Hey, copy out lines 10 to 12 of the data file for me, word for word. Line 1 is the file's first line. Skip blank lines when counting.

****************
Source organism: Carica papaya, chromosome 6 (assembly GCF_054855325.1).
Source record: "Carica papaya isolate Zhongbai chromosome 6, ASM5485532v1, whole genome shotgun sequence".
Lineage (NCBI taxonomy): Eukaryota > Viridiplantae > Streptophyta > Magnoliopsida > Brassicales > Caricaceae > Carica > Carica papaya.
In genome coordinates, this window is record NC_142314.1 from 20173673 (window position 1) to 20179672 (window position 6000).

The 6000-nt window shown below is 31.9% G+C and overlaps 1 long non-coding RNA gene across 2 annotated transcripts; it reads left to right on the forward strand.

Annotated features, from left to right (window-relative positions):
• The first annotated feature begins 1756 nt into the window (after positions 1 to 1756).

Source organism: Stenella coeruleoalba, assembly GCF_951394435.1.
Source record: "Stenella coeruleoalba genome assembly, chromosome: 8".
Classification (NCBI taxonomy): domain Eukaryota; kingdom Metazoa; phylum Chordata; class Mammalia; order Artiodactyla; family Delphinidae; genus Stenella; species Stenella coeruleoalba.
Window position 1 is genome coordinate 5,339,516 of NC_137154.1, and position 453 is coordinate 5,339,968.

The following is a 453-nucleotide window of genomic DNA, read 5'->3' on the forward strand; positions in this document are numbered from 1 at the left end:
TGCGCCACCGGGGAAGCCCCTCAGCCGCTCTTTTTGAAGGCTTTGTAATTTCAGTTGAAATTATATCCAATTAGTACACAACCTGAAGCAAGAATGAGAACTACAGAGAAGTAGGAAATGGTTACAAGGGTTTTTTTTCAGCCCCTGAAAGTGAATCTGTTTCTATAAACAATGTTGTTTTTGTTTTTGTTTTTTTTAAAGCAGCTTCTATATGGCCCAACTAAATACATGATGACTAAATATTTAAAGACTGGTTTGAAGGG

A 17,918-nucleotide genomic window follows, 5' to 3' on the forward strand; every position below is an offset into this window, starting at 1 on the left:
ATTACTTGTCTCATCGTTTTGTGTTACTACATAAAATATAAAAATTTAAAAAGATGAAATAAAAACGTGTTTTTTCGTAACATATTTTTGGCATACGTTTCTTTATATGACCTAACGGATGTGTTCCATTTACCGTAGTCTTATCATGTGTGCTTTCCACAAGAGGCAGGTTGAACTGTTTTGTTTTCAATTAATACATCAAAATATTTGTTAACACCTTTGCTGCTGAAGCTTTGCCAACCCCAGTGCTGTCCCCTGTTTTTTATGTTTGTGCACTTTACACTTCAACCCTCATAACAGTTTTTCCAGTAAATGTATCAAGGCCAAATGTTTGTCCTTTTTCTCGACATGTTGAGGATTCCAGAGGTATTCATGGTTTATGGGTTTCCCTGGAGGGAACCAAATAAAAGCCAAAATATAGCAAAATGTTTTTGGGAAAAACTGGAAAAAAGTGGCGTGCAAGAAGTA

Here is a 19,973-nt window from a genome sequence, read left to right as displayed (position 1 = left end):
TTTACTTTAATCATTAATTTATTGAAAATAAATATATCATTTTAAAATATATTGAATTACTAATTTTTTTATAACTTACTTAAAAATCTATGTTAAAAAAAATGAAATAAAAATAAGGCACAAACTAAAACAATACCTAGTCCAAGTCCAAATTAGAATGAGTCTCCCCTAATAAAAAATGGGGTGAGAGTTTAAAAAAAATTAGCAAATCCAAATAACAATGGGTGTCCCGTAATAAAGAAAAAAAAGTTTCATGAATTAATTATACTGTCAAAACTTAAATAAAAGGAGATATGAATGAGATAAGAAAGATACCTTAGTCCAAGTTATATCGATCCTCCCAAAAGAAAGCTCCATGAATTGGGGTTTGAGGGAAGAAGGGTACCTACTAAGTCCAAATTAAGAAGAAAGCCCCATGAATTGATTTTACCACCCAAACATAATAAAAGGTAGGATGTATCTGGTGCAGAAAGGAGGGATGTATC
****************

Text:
Classification (NCBI taxonomy): domain Eukaryota; kingdom Metazoa; phylum Chordata; class Mammalia; order Artiodactyla; family Delphinidae; genus Stenella; species Stenella coeruleoalba.
Window position 1 is genome coordinate 5,339,516 of NC_137154.1, and position 453 is coordinate 5,339,968.

The following is a 453-nucleotide window of genomic DNA, read 5'->3' on the forward strand; positions in this document are numbered from 1 at the left end: